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Millions of US government workers’ data stolen

In the battleground for the internet, armies lob digital shells at each other almost as often as the masses sling insults, as it looks like millions of US government worker details may have been stolen by a foreign party. While an investigation is ongoing, China is the earliest named potential culprit, with suggestions that its state sponsored hackers may have copied details of files pertaining to individuals working at every level of federal authority.

The hack was discovered in April at the Office of Personnel Management, though has only now been reported on. It's thought that as many as four million past and present government employees had their personal information stolen, including everything from job assignments, to performance reviews, training schedules and possibly even security clearance protocols.


The US authorities are said to be concerned that the data could be used to impersonate people of high rank within certain federal organisations, or used to blackmail individuals who may have access to sensitive information. However, it is offering anyone that finds themselves affected credit monitoring services and identity theft insurance.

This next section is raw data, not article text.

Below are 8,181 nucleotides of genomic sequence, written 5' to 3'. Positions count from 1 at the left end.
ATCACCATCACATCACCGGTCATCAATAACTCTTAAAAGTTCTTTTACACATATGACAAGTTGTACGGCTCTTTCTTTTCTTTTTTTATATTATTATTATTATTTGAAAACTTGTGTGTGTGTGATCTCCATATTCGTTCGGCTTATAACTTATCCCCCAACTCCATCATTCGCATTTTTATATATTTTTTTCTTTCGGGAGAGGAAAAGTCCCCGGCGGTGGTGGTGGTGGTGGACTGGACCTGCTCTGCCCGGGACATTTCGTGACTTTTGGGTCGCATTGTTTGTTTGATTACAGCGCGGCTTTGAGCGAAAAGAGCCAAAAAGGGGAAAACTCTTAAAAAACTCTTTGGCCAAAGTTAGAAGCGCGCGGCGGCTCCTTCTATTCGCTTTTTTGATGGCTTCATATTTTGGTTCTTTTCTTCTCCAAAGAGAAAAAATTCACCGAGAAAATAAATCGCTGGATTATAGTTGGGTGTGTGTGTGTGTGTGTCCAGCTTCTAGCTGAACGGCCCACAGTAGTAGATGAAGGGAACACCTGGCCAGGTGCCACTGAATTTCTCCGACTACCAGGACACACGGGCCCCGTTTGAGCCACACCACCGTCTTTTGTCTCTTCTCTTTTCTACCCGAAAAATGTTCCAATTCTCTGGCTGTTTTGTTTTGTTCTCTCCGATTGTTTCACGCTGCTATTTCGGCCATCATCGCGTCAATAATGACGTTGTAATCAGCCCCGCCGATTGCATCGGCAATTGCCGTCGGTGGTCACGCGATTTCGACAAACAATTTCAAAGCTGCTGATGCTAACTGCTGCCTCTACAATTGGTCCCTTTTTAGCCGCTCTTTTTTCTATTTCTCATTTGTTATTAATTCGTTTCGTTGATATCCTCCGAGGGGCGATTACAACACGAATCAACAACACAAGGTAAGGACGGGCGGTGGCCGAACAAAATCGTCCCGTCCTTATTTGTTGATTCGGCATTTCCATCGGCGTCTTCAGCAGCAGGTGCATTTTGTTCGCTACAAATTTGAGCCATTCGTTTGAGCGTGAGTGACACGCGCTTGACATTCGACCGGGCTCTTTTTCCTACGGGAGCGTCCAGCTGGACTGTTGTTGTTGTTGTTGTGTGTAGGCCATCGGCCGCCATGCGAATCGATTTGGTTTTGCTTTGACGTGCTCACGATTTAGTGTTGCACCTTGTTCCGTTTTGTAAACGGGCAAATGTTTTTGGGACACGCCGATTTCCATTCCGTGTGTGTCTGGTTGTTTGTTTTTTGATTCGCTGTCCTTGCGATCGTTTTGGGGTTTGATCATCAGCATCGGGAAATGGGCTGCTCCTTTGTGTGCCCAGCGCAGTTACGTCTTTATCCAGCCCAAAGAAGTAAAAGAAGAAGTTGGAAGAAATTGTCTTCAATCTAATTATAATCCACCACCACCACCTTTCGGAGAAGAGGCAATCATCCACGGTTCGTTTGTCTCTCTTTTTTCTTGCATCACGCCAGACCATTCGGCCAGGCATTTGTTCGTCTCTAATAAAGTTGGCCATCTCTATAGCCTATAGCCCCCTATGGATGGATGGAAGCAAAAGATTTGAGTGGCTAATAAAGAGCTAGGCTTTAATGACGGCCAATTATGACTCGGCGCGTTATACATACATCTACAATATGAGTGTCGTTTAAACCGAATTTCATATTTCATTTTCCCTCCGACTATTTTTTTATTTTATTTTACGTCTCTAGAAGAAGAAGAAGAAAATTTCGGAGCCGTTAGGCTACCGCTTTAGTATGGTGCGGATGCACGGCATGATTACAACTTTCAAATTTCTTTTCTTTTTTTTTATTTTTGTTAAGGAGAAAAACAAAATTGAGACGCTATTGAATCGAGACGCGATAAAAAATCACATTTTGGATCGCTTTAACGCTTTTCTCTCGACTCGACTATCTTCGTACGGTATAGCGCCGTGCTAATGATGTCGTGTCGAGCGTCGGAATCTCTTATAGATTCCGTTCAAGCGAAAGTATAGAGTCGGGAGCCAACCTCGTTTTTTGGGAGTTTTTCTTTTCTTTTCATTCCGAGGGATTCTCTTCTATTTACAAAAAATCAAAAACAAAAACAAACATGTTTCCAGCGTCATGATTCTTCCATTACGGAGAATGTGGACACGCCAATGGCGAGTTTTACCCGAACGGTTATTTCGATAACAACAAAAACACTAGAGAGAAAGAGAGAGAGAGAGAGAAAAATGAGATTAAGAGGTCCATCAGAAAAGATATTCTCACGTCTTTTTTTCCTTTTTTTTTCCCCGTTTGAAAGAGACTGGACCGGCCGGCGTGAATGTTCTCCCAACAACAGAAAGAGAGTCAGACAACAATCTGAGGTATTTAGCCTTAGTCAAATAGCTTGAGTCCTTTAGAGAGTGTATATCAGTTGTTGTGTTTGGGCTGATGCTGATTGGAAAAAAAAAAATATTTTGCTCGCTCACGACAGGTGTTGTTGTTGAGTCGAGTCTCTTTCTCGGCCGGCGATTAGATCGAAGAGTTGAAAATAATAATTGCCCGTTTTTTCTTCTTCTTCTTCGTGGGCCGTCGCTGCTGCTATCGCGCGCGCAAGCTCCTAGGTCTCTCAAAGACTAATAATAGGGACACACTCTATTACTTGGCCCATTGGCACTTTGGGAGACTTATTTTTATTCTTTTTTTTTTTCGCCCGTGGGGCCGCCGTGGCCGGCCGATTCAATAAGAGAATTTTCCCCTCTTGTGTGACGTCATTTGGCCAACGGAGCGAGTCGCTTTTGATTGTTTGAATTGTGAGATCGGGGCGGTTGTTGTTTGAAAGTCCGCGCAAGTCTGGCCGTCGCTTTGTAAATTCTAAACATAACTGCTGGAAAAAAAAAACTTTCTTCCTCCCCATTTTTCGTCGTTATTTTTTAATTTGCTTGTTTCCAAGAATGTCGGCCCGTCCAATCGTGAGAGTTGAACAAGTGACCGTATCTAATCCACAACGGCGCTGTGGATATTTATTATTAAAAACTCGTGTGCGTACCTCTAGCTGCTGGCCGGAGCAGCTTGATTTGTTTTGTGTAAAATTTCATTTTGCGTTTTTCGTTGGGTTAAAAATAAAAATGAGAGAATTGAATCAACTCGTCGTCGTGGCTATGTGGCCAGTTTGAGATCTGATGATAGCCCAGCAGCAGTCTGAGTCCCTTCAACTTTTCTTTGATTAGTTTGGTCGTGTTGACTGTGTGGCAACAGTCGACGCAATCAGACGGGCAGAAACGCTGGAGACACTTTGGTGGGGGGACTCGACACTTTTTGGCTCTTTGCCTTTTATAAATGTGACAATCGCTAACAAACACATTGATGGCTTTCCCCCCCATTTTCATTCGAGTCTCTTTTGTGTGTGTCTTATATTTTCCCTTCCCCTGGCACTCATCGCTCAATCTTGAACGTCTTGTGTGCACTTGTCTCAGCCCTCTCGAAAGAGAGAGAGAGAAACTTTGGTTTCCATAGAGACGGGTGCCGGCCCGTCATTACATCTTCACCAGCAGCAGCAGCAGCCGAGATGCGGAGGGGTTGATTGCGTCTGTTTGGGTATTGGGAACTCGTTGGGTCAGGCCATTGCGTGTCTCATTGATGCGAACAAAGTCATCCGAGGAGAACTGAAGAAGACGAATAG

Politicians have criticised the breach, suggesting that digital security at federal facilities should be “state of the art,” making it near impossible for such breaches to occur. It certainly shouldn't be possible to steal so many data records at once, they claim.

While China remains the main suspect of the attack for now, the Chinese embassy in Washington said that nobody should jump to conclusions. A spokesperson for the embassy also said that any such accusations were “counter productive,” according to the BBC.

KitGuru Says: As much as this sort of attack is quite worrisome, it still feels less malicious than when governments spy on their own populace.

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